- Working groups
The signatories, which represent the tech and telecoms industry as well as start-ups, welcome the upcoming Tallinn Digital Summit. This is a crucial moment for Europe’s heads of state and government to discuss how Europe can fully embrace digital transformation, which is expected to contribute over €1 trillion to Europe’s GDP by 2020.
H.E. Jüri Ratas,
Government of the Republic of Estonia
H.E. Donald Tusk
President of the European Council
Re: Steering the European Digital Single Market proposals towards success
Dear Prime Minister, Dear President,
Our Associations, which represent the tech and telecoms industry as well as start-ups, welcome the upcoming Tallinn Digital Summit. This is a crucial moment for Europe’s heads of state and government to discuss how Europe can fully embrace digital transformation, which is expected to contribute over €1 trillion to Europe’s GDP by 2020.
At the same time, we urge the European institutions to use this occasion to re-evaluate the current direction of the EU Digital Single Market legislative debate and compare it with its original objectives. We worry that many of the proposals currently under negotiation are drifting off-course, endangering Europe’s digital economy and its global leadership. Europe will only achieve a thriving Digital Single Market if new EU legislation will promote rather than hamper digitisation, create one single legal framework rather than 28 and favour market-led, bottom-up innovative solutions as opposed to top-down overregulation.
We specifically suggest that current and future EU regulatory actions remain compatible with the following fundamental objectives:
Boosting infrastructure deployment for best-in-class connectivity throughout the Continent is crucial to strengthening European competitiveness and to increasing citizens’ welfare. This requires a dramatic increase in investment, which depends on the approval of investment-conducive rules. For this reason, regulation needs to ensure fair and sustainable competition while making sure that investment incentives are in place to achieve the Gigabit Society. This requires ambitious rulemaking on spectrum as well as fixed connectivity. The European Electronic Communications Code should simplify the current complex regulatory system, ensure greater predictability and increased consistency in spectrum licensing, remove unnecessary regulation, and ensure that all investment models contribute to Europe’s digital transformation.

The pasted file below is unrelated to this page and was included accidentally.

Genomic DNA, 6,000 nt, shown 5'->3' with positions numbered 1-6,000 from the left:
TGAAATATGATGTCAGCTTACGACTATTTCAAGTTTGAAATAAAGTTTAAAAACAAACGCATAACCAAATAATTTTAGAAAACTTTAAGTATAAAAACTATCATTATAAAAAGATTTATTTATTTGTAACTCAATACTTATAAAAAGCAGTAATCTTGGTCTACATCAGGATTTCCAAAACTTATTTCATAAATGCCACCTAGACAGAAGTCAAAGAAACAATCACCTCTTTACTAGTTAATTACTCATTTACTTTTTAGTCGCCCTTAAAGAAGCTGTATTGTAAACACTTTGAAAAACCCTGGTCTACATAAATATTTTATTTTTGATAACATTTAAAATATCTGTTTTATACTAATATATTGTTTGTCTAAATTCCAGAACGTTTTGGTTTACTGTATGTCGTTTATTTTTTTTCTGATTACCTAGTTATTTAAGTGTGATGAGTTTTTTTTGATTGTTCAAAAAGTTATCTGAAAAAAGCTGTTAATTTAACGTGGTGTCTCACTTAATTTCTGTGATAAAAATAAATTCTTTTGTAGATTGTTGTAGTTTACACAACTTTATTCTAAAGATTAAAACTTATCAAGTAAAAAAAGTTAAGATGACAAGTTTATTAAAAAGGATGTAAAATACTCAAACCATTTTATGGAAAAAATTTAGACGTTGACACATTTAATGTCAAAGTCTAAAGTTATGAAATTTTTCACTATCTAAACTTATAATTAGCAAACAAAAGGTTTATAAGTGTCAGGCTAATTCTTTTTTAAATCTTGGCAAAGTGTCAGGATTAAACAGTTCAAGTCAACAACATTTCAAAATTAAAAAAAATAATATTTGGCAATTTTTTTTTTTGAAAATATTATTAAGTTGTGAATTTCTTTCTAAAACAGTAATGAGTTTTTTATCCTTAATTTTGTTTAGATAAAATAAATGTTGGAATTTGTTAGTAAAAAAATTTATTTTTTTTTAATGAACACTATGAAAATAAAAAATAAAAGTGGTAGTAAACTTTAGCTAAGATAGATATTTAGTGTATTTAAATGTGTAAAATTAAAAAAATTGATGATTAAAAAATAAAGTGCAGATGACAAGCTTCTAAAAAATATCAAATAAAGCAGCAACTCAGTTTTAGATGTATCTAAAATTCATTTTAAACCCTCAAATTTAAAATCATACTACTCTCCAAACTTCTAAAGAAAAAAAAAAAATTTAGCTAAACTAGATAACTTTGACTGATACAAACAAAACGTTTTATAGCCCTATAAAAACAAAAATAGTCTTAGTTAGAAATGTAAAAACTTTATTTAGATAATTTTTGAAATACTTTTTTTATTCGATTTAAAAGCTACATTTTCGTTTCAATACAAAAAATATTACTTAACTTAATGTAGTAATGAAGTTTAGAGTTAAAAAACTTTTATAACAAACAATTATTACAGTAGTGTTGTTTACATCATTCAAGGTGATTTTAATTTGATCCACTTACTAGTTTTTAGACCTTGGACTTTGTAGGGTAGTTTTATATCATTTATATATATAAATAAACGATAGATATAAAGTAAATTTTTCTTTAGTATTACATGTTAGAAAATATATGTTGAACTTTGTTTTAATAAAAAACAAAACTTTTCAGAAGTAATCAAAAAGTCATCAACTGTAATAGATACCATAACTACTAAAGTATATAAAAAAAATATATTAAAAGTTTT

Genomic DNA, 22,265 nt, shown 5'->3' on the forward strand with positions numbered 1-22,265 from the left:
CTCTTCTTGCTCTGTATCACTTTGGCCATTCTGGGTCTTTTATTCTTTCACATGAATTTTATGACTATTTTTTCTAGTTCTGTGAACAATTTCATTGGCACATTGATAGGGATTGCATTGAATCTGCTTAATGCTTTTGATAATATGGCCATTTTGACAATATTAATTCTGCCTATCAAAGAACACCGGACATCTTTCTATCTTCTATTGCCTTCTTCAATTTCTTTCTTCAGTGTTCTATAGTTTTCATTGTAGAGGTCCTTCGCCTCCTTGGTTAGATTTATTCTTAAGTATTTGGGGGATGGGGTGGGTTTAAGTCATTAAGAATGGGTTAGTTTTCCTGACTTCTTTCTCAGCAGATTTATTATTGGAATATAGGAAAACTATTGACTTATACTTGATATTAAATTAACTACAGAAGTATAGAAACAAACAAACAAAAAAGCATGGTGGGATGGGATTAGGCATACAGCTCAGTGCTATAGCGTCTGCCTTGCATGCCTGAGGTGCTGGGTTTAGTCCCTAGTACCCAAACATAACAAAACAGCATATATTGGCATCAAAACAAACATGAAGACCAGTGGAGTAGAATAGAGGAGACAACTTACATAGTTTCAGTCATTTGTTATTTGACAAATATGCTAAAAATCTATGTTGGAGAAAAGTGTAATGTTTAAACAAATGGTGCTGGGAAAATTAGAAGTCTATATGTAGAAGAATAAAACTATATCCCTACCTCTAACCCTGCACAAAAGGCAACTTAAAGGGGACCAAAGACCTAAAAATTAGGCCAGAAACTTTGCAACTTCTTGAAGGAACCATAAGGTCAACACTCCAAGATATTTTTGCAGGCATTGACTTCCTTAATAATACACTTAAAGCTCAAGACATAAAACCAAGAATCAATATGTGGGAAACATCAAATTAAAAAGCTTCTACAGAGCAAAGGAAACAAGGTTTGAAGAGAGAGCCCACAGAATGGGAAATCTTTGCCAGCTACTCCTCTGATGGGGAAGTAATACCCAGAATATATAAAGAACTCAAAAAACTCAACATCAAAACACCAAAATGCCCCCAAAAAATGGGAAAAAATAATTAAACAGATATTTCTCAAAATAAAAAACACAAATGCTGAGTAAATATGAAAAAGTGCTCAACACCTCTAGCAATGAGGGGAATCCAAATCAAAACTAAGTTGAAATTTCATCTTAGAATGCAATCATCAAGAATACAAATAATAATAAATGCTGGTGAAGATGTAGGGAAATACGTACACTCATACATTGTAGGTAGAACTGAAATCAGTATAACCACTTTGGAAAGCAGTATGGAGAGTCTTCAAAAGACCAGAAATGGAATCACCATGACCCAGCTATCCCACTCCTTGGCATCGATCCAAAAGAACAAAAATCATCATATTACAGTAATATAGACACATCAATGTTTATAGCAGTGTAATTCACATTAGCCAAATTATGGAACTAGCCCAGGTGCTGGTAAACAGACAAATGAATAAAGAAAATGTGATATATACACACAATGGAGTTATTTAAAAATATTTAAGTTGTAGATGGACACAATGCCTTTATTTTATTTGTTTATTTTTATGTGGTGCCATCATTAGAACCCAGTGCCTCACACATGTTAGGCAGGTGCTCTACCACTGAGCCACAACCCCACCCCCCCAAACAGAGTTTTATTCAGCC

Create room for innovation
The development of innovative products and services requires space for experimentation. The rapidly developing technology and telecoms sectors should be regulated only when there is evidence of market failures. The EU should avoid national rules that prevent European start-ups from scaling up. This includes removal of unjustified data localisation rules in order to enable cross-border data flows in the EU and a light touch approach to Europe’s emerging data economy. Such pro-innovation approach should also include the preservation of the country of origin principle in the audiovisual media services directive, a key principle in a Digital Single Market.
Ensure trust in our flourishing data economy
User trust is a prerequisite for the digital transformation. Citizens and companies should be able to rely on clear, simple and consistent rules. The industry is committed to the implementation of the General Data Protection Regulation (GDPR) and the Directive on Security of Network and Information Systems (NIS). We also welcome the recently unveiled EU Cybersecurity Strategy, which reiterates the importance of risk management. Better Member States coordination, public awareness and flexible market-driven solutions are key to advance security and trust.
We urge, however, that the well-intended e-Privacy proposal is reconsidered. In light of major inconsistencies with the GDPR, the new e-Privacy risks leading to consumer confusion and harming Europe’s global competitiveness due to overregulation.
Moreover, we call to maintain the existing intermediary liability regime, in line with the e-Commerce Directive. The mandated filtering obligations, currently discussed in the context of the Copyright proposal, must not constitute a disproportionate burden on companies, should be consistent with the overall EU regulatory framework and with the European Charter of Human Rights, and user rights needs to be ensured.
We remain committed to achieving a prosperous European digital single market. We thank you for considering these recommendations and wish you a successful Digital Summit in Tallinn.
Executive Chairman, Cable Europe
Vice President , Computer & Communications Industry Association (CCIA Europe)
Director General, DIGITALEUROPE
Director General, ETNO
Vice President Europe, GSMA
Director European Affairs, Allied for Startups
Brussels, 25 September 2017